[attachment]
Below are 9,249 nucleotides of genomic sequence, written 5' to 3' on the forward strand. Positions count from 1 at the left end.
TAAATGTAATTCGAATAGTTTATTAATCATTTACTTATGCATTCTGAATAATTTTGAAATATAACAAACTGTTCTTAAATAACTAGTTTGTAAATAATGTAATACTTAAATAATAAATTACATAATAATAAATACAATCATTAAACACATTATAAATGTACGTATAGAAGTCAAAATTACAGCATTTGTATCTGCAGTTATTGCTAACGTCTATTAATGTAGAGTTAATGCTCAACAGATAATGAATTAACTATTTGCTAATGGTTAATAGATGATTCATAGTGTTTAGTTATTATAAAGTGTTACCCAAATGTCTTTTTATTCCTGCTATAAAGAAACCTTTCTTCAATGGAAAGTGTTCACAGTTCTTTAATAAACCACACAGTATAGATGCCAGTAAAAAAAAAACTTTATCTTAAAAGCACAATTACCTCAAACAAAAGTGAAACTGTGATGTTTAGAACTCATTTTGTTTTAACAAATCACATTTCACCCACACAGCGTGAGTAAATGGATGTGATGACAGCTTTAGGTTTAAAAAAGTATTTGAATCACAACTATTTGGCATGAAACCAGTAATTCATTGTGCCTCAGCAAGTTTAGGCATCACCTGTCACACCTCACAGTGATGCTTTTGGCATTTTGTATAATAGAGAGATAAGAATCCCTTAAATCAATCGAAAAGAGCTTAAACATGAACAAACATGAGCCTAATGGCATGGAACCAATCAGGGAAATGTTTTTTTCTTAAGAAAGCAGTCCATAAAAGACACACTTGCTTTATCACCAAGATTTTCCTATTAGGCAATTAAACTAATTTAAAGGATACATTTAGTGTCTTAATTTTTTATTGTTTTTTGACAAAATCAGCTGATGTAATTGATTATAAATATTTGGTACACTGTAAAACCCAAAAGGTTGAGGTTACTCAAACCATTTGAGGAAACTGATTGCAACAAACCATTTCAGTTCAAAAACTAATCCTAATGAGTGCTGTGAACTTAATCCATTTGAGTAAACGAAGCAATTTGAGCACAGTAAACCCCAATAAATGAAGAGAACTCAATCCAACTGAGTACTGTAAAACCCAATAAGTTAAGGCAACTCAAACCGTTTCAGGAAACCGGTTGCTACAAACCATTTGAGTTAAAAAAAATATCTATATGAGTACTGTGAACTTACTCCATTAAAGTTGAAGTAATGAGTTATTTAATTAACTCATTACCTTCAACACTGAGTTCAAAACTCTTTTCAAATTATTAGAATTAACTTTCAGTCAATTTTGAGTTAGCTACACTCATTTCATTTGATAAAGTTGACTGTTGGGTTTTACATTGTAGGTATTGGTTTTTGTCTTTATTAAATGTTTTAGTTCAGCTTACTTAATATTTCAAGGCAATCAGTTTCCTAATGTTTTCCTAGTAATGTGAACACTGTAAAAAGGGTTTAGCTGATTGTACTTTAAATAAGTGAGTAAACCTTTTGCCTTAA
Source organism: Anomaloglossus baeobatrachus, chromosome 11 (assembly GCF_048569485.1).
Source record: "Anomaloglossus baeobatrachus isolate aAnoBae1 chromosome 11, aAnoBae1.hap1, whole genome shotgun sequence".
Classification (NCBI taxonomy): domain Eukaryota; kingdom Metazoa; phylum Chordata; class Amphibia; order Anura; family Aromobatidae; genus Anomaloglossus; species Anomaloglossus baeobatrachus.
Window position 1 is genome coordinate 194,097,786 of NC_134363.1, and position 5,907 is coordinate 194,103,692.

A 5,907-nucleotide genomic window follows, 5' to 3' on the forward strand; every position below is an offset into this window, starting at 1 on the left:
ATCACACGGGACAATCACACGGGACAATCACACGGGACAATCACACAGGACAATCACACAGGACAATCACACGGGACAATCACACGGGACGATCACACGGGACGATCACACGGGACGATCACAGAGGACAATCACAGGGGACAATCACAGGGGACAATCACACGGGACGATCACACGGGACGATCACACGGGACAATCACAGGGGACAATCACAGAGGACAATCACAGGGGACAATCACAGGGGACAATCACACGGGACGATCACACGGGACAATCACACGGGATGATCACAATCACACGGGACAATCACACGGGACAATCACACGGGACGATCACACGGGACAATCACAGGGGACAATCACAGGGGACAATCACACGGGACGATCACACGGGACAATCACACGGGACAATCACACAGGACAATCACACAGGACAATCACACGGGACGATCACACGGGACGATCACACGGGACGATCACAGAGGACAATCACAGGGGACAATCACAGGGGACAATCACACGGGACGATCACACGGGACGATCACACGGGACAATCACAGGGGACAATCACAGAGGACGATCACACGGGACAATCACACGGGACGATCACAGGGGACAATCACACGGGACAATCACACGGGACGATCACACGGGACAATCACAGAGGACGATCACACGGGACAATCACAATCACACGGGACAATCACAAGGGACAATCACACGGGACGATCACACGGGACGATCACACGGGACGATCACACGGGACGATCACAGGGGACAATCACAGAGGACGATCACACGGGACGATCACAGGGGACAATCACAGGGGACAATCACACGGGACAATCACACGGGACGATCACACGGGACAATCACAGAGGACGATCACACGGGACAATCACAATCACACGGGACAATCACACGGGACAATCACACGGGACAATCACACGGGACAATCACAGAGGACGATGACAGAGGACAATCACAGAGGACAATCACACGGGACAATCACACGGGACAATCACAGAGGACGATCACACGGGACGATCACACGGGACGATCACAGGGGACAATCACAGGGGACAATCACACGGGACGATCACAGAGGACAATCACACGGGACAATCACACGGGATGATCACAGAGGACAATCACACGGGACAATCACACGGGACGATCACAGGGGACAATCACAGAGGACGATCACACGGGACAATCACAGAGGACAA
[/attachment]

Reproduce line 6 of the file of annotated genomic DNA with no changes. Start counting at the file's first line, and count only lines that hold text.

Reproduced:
Window position 1 is genome coordinate 194,097,786 of NC_134363.1, and position 5,907 is coordinate 194,103,692.